Sobriety: A Lifesaver (Part IV)

This is the fourth post in a five-part series discussing addiction, recovery [relapse], and long-term sobriety. As I celebrate five substance-free years, I am taking the time to [publicly] look back at where I really was in the months preceding my “clean date”, how I got to where I am now, and the ongoing implications of sobriety in my life today. While I’m not secretive about being sober, it isn’t a facet of myself that often comes up in any area of life. This is something I’ve decided it is time to change.

Part 1: Addiction
Part 2: Life or Death
Part 3: Getting Clean

A Lifesaver: Obviously saving my life, well…saved my life. But it went far and beyond survival. I’m not a big A.A. or N.A. girl (which I think is okay; I personally believe one can find support and create sobriety-sustaining community outside of any particular program) but I’ve been around the program enough to know that the adage it gets better is one of the primary ideas of cleaning oneself up. Usually this is taken and understood in terms of the first few months–a year or two, tops.

I’m here to say, it’s more than that. It’s way more than that.

It gets better. And better. And better and better and better.

Having removed the debilitating demons from my life (yes, demons; in my first year of sobriety I slowly released the choke hold bulimia had on me), I am now free to make wise choices. I once again have a sense of intuition. I am responsible and logical. I’m committed and [at times alarmingly] productive.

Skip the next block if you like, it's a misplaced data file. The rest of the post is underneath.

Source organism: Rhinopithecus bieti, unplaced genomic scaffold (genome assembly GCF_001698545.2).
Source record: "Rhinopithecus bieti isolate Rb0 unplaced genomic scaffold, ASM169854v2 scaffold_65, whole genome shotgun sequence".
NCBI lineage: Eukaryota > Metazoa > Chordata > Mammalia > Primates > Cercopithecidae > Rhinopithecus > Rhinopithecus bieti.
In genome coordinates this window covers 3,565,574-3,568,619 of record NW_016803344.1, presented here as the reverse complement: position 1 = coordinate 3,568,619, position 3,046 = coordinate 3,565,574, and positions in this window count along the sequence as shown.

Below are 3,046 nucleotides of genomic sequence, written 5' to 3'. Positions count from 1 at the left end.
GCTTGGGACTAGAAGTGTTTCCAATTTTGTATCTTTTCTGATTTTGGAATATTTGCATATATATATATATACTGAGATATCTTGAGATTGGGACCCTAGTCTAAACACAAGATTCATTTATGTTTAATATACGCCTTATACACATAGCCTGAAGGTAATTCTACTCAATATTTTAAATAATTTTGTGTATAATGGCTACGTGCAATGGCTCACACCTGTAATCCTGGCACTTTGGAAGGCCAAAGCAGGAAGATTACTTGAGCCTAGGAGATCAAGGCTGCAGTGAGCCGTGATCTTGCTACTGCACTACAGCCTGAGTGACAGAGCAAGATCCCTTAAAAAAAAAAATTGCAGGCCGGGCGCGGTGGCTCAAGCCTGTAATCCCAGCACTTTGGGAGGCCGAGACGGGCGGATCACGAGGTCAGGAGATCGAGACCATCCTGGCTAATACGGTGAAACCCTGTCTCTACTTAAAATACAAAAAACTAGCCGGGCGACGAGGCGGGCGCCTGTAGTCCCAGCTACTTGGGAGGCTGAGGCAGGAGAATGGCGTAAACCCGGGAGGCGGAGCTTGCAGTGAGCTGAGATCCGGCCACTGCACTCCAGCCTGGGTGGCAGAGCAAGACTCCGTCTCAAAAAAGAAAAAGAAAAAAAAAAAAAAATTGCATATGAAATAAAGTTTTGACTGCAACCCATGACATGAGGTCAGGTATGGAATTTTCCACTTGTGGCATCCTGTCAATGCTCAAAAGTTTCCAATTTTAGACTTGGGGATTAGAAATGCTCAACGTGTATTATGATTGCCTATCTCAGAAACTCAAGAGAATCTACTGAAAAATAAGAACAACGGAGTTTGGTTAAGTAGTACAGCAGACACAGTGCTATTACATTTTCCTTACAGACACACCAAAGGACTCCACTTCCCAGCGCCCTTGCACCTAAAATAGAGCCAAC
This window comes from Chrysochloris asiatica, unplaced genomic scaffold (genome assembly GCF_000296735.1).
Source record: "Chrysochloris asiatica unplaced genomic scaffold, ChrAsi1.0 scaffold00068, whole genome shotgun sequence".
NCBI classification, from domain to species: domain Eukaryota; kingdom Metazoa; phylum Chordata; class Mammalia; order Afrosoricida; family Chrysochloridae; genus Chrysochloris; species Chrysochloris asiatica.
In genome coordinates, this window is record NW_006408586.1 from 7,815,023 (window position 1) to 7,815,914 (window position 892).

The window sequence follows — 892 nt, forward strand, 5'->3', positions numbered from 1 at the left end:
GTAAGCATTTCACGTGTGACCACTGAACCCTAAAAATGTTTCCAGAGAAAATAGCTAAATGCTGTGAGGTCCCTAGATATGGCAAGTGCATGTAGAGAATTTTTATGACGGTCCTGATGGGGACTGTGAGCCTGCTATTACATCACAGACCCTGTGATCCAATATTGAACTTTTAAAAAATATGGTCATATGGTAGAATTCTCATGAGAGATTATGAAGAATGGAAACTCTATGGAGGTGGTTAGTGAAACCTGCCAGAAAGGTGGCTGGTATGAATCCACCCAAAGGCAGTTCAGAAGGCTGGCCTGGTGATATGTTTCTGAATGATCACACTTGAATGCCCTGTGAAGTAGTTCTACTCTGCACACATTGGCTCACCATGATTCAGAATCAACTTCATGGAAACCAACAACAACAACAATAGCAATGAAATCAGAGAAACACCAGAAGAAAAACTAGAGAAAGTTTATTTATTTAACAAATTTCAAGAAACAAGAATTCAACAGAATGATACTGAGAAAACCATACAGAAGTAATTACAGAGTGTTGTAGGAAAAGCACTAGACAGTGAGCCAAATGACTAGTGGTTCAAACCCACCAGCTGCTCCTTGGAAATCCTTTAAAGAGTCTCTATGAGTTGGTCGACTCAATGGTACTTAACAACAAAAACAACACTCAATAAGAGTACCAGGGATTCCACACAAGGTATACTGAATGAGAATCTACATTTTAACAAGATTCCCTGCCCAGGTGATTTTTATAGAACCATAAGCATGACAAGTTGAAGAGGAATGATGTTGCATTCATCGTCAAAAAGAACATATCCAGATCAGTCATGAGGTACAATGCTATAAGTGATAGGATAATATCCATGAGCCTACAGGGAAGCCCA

I’m driven. I make goals. I cherish plans. I appreciate life; the highs along with the lows and inclusive of the in-betweens. I am free to be a real person, with real feelings and legitimate [socially accepted] needs. I walk without shame and carry only the guilt of a mother (not an addict, not a difficult patient, not a failure, not a burden or an outcast).

It gets better.

I feel better. I act better. I’m treated with respect [and I believe I deserve it]. The longer these things exist in tandem and feed one another, the better life gets.

I’ve become a person (versus a label).

I have a partner. I have a baby. I have a family.

I have a future. I have a home. I have a degree. I have a support system. I have a history I can mention in passing conversation. I have skills. I’m drawn toward life-affirming and enriching experiences. I hold beliefs. I have a sense of self. And I have a sense that who I was yesterday is [mostly] who I am today, and the same will hold true tomorrow. And the next day. And the day after that…

As I’m able to fill up with the good and stand strong in my own skin, I become able to offer. I have something to say. I deserve to be heard. I can help. I can inspire. I can listen. I have resources. I can argue. I can fight. I can call for attention. I can benefit the greater good. I can participate in change. I can focus outside of myself.

I’m raising two children.

The better begins to multiply exponentially.

And then there’s this weird feedback loop that I’m just now getting a good grasp on. Not only do I not do drugs, but I don’t drink. My husband (for his own reasons) doesn’t drink. This decision (and lifestyle) benefit us greatly: